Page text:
Login/Register


FARS Meeting Programs - 2021 [2020] [2021] [2022]


FARS meetings take place on the 4th Friday of each month, except for no meeting in January (Winter Banquet), and meetings on a different Friday in June (Field Day), November (Thanksgiving), and December (Christmas). See the calendar for specific dates.

Meeting Schedule

  • 7:00PM - General socializing. Meet and Greet.
  • 7:30PM - Introductions, Announcements.
  • 7:45PM - The evening's program.
  • 8:45PM - FARS business. Announcements. Raffle.

After the program, and FARS business, we hold a prize raffle and the “Wish You Were Here” drawing for all the cash in the jar!

Visitors are welcome to attend our regular meetings. (directions)
Covington School, 205 Covington Road, Los Altos, CA.



Friday September 24, 2021 - Membership Meeting

FARS Annual Amateur Radio Home Brew Contest

K6YA

This month’s meeting is tentatively scheduled to be an on-line meeting, but may be rescheduled to convene at Covington if they allow it. Watch the email list or this page for possible change in venue for this meeting.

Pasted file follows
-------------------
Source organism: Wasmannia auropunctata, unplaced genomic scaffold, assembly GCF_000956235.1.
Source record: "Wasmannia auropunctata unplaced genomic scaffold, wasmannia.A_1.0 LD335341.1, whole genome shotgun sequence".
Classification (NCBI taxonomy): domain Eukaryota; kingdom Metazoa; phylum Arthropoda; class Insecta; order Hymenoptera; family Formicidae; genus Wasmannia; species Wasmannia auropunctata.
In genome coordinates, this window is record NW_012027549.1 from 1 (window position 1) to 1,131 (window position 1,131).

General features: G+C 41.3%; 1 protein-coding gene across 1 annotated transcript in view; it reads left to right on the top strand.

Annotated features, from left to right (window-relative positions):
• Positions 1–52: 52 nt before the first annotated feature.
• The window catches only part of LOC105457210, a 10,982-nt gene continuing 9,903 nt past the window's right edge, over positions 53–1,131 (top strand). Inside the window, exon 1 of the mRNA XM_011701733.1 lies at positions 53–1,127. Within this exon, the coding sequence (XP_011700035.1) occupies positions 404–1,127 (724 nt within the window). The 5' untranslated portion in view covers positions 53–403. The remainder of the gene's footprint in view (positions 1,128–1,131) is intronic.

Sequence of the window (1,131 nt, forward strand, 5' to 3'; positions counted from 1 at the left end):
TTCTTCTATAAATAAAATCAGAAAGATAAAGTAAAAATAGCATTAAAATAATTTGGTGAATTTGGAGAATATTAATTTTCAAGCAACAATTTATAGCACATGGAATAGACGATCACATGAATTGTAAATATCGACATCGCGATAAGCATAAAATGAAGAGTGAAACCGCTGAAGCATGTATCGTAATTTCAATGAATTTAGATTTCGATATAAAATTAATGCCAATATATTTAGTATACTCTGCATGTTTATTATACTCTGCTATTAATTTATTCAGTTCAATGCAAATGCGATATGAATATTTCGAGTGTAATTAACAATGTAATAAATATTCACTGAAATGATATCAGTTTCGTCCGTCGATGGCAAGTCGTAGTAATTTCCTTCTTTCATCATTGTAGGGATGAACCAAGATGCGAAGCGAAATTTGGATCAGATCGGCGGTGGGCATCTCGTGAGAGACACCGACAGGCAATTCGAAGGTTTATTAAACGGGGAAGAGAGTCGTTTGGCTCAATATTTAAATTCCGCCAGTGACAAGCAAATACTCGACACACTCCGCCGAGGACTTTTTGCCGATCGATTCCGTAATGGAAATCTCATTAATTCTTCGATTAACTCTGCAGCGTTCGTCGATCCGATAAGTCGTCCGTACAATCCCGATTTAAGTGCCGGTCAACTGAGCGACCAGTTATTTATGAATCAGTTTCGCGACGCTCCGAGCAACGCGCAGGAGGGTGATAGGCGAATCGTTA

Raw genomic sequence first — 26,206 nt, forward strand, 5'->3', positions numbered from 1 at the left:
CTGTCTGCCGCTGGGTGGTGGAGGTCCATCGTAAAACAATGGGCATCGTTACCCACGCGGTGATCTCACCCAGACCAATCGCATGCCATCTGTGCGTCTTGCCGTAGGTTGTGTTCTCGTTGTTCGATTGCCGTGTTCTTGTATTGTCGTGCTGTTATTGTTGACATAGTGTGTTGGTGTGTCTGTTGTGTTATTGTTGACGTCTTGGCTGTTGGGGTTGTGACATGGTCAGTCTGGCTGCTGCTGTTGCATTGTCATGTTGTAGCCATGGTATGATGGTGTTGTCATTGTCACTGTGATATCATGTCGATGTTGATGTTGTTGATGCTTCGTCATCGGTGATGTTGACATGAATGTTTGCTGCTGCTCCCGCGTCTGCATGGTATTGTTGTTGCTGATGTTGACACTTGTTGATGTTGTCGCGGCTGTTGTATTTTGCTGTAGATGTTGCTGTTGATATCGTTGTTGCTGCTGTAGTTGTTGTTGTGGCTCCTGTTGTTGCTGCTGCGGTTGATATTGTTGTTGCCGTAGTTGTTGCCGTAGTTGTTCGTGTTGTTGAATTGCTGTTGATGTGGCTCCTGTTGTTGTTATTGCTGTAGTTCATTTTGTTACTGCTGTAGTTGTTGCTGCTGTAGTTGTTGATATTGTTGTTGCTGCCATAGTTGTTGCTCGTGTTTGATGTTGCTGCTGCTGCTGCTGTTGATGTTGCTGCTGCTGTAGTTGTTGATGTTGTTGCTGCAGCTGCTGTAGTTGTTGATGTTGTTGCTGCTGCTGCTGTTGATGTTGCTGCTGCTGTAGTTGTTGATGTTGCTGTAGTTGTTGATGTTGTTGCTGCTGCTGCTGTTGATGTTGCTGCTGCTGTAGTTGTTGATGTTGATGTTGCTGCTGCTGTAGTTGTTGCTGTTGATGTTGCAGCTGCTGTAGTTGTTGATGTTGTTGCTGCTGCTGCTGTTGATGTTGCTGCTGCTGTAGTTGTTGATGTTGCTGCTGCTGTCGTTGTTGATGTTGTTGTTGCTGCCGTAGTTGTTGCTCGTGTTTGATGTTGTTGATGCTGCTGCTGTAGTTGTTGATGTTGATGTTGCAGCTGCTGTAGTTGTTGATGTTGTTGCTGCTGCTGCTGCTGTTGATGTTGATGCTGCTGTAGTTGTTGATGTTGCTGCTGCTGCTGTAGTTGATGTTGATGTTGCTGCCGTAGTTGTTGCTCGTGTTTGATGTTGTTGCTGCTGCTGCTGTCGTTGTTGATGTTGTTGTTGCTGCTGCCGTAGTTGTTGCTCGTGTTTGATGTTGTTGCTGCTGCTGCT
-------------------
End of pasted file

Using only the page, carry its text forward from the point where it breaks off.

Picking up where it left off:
This meeting is about you. Yes you, our members and guests. Our Annual Amateur Radio Homebrew Contest is a opportunity to show off a project that you have worked on in the past year. Each participant has a few minutes to show and explain his project to our audience and has a chance to win one of our four prizes:

$40 First prize
$30 Second prize
$20 Third prize
$10 Fourth prize
K6YA is the Club radio call sign for the Foothills Amateur Radio Society. The current trustee for K6YA is KA6MZE. This picture is of the Field Day 2007 set up crew.
There is no raffle, or WYWH for this meeting.

Friday October 22, 2021 - Membership Meeting

Program to be Announced

K6YA

This month’s meeting is tentatively scheduled to convene at Covington.

K6YA is the Club radio call sign for the Foothills Amateur Radio Society. The current trustee for K6YA is KA6MZE. This picture is of the Field Day 2007 set up crew.
There is no raffle, or WYWH for this meeting.

Friday November 19, 2021 - Membership Meeting

Program to be Announced

K6YA

This month’s meeting is tentatively scheduled to convene at Covington.

This meeting is one week earlier than usual. It has been scheduled for the 3rd Friday instead of the usual 4th Friday of the month due to Thanksgiving. Be sure to put the correct date on the calendar.